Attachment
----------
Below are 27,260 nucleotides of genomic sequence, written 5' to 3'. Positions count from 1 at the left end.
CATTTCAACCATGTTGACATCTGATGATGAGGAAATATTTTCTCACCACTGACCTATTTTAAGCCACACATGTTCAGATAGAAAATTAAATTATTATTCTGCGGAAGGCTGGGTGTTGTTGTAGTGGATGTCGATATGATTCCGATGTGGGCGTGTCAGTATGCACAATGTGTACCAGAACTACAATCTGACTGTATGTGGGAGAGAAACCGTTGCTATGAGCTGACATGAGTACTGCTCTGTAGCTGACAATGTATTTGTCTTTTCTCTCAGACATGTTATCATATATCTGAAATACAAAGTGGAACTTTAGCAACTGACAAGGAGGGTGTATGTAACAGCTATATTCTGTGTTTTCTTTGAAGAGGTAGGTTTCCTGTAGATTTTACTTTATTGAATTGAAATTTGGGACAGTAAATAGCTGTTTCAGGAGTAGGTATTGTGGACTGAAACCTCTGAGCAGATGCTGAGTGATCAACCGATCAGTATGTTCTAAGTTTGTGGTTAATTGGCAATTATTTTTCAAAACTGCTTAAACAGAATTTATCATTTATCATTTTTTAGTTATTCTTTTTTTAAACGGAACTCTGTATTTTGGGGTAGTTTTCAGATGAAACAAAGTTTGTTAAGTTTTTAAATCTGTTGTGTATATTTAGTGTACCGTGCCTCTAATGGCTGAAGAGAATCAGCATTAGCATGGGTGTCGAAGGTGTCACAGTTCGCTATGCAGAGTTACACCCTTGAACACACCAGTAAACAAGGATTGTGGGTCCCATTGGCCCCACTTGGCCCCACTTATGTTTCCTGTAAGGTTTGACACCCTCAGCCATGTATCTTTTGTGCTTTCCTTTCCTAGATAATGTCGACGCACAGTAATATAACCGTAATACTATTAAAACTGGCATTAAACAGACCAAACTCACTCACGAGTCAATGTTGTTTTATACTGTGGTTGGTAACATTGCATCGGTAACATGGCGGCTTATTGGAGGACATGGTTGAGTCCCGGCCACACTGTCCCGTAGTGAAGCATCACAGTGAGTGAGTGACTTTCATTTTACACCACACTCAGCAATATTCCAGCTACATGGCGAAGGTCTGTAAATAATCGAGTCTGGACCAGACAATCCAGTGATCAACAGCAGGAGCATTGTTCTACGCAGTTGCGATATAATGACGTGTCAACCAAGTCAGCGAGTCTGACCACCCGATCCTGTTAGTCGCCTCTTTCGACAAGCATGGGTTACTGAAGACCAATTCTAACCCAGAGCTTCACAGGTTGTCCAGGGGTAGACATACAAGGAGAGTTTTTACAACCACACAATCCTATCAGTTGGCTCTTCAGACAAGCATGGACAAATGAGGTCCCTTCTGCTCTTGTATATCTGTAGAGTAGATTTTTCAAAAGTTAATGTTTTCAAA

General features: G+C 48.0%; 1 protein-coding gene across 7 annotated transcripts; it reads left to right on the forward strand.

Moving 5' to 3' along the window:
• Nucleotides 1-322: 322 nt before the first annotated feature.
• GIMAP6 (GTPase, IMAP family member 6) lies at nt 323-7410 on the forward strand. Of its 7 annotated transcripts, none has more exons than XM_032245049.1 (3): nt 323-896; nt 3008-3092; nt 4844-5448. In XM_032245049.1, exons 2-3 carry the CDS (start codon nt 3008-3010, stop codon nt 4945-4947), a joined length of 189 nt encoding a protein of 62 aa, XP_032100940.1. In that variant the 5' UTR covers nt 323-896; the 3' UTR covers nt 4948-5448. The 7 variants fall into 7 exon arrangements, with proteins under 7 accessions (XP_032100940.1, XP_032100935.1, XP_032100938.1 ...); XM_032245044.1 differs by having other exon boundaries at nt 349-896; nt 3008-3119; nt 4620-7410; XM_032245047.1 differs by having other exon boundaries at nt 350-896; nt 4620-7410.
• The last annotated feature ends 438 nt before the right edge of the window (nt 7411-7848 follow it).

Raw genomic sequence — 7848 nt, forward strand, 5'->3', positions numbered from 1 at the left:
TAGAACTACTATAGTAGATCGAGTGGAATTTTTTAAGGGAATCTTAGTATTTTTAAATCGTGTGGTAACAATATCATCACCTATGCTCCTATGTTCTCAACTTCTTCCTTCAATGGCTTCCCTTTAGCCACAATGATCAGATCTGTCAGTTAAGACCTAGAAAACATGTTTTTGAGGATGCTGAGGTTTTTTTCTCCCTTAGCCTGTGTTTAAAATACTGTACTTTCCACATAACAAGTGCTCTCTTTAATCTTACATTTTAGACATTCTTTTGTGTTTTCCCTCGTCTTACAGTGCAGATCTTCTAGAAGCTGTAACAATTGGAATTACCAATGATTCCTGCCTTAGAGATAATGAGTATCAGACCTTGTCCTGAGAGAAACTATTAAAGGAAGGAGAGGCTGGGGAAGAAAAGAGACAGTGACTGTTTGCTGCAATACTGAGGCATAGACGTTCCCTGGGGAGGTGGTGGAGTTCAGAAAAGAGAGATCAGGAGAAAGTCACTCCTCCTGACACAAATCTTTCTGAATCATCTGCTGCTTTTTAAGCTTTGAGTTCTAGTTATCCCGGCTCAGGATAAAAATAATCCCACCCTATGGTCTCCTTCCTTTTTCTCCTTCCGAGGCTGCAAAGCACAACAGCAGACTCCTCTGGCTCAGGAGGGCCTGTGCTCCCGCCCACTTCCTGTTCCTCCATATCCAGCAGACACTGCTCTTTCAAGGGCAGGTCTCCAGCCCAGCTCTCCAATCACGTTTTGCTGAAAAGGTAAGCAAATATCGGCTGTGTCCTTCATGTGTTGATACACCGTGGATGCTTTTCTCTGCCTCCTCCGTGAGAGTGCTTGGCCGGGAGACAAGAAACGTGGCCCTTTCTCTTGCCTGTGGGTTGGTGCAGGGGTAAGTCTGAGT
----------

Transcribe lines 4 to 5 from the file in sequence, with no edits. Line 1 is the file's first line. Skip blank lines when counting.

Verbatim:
Moving 5' to 3' along the window:
• Nucleotides 1-322: 322 nt before the first annotated feature.